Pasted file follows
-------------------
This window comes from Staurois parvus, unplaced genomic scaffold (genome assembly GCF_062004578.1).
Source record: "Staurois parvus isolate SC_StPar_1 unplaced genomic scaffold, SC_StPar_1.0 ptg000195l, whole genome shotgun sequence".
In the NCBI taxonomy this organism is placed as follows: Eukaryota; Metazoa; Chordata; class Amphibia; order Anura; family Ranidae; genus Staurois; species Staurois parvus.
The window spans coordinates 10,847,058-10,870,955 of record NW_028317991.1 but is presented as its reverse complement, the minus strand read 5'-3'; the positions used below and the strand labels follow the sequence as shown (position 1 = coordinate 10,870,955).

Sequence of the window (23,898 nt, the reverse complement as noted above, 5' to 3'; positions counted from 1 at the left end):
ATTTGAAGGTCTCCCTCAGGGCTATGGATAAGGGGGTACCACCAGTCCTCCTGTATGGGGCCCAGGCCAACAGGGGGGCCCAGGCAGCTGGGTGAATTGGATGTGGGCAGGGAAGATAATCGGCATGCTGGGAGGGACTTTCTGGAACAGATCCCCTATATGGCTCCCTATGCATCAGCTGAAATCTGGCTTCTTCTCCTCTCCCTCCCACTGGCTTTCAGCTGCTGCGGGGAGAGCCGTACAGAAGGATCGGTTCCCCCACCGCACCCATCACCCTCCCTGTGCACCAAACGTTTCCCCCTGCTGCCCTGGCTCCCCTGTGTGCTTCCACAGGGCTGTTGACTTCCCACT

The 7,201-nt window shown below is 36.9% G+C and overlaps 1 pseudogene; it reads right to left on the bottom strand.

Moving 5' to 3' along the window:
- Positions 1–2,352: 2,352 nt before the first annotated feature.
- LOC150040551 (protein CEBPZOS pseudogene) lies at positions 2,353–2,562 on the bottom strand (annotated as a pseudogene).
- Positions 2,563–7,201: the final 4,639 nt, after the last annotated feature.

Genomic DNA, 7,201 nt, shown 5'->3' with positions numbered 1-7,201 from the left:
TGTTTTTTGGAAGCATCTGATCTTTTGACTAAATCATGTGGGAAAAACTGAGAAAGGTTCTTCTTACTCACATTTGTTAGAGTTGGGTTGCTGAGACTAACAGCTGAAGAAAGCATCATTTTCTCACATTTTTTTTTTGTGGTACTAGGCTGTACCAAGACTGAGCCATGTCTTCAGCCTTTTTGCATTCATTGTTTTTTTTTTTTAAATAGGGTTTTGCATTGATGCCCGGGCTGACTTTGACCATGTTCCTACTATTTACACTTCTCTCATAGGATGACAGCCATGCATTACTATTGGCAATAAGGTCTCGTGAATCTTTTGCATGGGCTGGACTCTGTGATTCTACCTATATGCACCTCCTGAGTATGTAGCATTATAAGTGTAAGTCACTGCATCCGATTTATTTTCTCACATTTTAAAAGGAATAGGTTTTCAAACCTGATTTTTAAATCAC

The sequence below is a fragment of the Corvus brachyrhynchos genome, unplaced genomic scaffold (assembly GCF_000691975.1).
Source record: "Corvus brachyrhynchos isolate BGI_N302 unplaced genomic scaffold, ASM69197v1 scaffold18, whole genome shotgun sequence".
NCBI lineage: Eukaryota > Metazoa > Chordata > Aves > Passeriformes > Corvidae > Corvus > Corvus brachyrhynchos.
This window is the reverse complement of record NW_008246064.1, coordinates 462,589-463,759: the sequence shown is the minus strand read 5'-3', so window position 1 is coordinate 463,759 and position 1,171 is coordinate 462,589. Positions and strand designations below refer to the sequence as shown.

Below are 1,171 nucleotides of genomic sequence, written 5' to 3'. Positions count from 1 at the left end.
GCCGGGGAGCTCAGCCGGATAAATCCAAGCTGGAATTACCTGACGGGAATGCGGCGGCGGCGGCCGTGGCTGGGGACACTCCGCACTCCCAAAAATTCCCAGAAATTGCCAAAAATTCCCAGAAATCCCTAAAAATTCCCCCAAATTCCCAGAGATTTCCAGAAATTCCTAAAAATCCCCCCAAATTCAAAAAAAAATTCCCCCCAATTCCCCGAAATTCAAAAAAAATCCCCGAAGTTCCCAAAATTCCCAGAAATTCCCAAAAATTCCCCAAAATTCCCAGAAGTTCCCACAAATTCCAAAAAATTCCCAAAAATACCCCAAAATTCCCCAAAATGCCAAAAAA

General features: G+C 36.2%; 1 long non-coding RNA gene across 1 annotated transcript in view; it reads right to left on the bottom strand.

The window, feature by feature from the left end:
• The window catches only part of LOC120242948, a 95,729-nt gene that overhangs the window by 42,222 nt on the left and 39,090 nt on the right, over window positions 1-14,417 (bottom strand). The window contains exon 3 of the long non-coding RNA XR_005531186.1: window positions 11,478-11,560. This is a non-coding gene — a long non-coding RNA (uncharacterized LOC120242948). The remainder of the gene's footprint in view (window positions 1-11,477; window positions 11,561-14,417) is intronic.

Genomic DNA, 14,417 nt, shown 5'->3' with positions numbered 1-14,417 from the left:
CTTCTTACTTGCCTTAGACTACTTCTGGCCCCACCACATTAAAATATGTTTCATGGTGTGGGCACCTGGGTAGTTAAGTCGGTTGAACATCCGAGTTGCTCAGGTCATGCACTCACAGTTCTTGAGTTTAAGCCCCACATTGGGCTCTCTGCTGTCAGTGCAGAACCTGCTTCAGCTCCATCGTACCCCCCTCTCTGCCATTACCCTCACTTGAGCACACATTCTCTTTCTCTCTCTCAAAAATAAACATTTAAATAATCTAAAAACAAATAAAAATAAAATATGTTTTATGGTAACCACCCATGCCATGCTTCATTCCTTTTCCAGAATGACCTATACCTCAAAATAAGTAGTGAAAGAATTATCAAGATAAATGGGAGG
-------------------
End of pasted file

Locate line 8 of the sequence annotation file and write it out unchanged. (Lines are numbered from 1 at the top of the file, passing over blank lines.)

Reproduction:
Moving 5' to 3' along the window: